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Arctic Climate Impact Assessments 2000-2005
Jun 1, 2000–Jun 1, 2005
Assessments of the Consequences of Climate Variability and Change and the Effects of Increased UV in the Arctic Region
Climate variability and change, and more recently, notable increases in UV radiation, have become important issues in the Arctic region over the past few decades. These issues have also prevailed in the international scientific and political scene for over a decade through major programs of scientific research (e.g., WCRP), through intergovernmental assessments (e.g., AMAP, IPCC, and WMO), and through international treaties, protocols and conventions.
The results of scientific research and indigenous knowledge have increasingly documented climatic changes that are more pronounced in the Arctic region than in other regions of the world or are critical to our understanding of global-scale climatic processes. Observations from indigenous cultures of the Arctic indicate that the physical environment, as well as the flora and fauna, has been changing.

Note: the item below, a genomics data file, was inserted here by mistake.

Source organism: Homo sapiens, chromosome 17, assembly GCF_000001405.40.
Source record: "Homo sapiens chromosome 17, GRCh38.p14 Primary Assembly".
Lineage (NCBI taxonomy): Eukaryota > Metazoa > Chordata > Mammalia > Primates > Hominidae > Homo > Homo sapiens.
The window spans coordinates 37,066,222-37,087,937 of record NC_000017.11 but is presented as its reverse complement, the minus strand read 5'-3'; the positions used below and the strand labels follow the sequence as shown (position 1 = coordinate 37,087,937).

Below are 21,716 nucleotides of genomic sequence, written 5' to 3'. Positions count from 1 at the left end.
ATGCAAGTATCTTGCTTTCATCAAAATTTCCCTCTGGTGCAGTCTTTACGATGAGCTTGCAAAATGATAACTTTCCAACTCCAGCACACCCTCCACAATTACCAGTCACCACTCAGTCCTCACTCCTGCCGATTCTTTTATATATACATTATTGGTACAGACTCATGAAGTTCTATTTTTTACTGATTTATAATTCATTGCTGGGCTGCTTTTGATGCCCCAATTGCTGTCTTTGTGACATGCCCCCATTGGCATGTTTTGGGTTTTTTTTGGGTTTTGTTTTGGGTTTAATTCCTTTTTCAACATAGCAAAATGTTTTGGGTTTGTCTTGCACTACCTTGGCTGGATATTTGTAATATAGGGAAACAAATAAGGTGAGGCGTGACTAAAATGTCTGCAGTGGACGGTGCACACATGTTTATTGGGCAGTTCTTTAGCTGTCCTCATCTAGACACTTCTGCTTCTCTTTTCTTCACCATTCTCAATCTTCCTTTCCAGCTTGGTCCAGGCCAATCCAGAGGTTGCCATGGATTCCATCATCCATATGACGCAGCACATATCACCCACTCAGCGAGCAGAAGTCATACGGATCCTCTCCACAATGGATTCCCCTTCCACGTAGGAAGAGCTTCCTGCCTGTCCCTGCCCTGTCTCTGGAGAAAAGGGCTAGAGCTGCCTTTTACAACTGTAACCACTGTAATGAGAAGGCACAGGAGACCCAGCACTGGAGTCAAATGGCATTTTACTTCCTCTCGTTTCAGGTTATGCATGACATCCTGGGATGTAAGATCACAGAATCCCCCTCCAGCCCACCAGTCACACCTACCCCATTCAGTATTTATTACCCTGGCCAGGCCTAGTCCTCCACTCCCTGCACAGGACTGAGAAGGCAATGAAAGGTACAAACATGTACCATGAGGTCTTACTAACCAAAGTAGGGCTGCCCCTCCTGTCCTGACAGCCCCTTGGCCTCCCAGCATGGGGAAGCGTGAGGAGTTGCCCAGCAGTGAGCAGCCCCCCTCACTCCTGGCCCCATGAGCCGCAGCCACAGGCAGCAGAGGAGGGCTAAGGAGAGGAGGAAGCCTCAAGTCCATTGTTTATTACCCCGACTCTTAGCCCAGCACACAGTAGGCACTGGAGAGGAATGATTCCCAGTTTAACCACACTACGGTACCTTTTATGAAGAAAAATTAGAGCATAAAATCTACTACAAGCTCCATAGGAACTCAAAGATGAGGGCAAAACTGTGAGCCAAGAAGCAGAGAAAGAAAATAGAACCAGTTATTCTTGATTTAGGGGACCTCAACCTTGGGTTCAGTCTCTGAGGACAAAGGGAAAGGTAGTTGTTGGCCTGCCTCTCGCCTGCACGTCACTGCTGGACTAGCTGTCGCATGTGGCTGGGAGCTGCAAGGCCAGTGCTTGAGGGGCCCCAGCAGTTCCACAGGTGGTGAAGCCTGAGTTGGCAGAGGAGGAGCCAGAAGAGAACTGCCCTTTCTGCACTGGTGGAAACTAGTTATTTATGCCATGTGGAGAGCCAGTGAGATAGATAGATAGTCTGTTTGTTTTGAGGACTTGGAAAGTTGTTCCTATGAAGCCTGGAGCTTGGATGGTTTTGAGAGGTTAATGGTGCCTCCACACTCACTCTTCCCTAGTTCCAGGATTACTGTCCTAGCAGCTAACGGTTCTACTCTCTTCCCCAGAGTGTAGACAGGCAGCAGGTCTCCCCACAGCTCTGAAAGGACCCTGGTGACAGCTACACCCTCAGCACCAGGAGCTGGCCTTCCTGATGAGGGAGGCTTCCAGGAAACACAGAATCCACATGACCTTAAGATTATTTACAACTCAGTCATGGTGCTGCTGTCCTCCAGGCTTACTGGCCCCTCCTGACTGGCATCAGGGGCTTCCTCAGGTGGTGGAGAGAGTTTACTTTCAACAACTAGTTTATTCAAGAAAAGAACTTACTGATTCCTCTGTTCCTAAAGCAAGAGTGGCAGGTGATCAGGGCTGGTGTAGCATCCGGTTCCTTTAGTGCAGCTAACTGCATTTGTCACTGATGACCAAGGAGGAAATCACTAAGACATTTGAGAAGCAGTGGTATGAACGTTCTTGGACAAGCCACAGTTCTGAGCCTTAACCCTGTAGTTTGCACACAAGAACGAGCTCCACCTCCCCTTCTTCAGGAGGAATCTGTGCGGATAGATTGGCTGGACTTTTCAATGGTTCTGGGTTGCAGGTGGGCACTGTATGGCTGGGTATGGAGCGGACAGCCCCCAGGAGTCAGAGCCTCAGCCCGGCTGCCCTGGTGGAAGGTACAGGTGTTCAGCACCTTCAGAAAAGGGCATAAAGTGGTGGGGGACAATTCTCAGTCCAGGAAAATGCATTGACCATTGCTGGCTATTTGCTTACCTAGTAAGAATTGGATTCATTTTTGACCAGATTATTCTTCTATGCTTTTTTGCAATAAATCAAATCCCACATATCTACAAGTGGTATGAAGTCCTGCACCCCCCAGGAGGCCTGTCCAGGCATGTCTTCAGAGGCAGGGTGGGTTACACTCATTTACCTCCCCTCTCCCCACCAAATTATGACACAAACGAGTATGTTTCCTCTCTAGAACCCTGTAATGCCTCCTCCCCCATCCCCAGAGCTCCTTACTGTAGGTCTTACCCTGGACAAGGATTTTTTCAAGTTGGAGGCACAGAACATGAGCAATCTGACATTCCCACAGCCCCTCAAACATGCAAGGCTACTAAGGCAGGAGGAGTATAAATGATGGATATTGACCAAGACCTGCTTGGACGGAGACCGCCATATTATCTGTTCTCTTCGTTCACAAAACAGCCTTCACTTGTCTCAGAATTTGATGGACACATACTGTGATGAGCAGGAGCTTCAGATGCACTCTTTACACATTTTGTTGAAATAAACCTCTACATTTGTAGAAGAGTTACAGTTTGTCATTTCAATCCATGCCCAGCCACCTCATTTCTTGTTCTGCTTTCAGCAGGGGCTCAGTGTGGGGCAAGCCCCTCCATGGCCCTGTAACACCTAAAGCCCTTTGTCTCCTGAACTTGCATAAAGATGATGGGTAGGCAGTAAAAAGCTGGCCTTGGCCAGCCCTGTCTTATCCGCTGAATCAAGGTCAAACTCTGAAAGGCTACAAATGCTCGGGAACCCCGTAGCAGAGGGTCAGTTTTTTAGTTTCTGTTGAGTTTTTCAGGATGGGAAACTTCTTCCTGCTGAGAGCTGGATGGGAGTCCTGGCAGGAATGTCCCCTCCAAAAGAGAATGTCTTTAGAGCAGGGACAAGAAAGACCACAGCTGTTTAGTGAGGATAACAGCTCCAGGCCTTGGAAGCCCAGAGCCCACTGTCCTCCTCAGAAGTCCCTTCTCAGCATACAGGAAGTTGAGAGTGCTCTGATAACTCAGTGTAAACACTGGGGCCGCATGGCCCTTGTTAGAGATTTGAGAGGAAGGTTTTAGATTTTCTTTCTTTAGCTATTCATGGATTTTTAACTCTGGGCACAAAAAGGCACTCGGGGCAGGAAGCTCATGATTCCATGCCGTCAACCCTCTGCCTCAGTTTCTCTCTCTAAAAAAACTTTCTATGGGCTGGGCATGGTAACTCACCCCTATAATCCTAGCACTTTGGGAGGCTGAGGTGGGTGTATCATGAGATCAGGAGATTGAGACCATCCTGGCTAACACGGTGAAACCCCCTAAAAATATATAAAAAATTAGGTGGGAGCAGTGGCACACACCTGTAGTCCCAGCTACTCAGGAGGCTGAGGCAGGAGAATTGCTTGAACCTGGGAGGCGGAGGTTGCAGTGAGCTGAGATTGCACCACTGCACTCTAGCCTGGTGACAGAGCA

It is most essential that a penetrating analysis of these observations and studies be carried out in order to ascertain more specifically to what extent these represent natural variability over years and decades, and, on the other hand, how many are indicators of long-term changes due to human activi- ties. Only then will we be able to tell what future changes can be foreseen and which impacts on life in the North may be expected.
See ACIA Assessment Reports, Workshop Reports, and other documents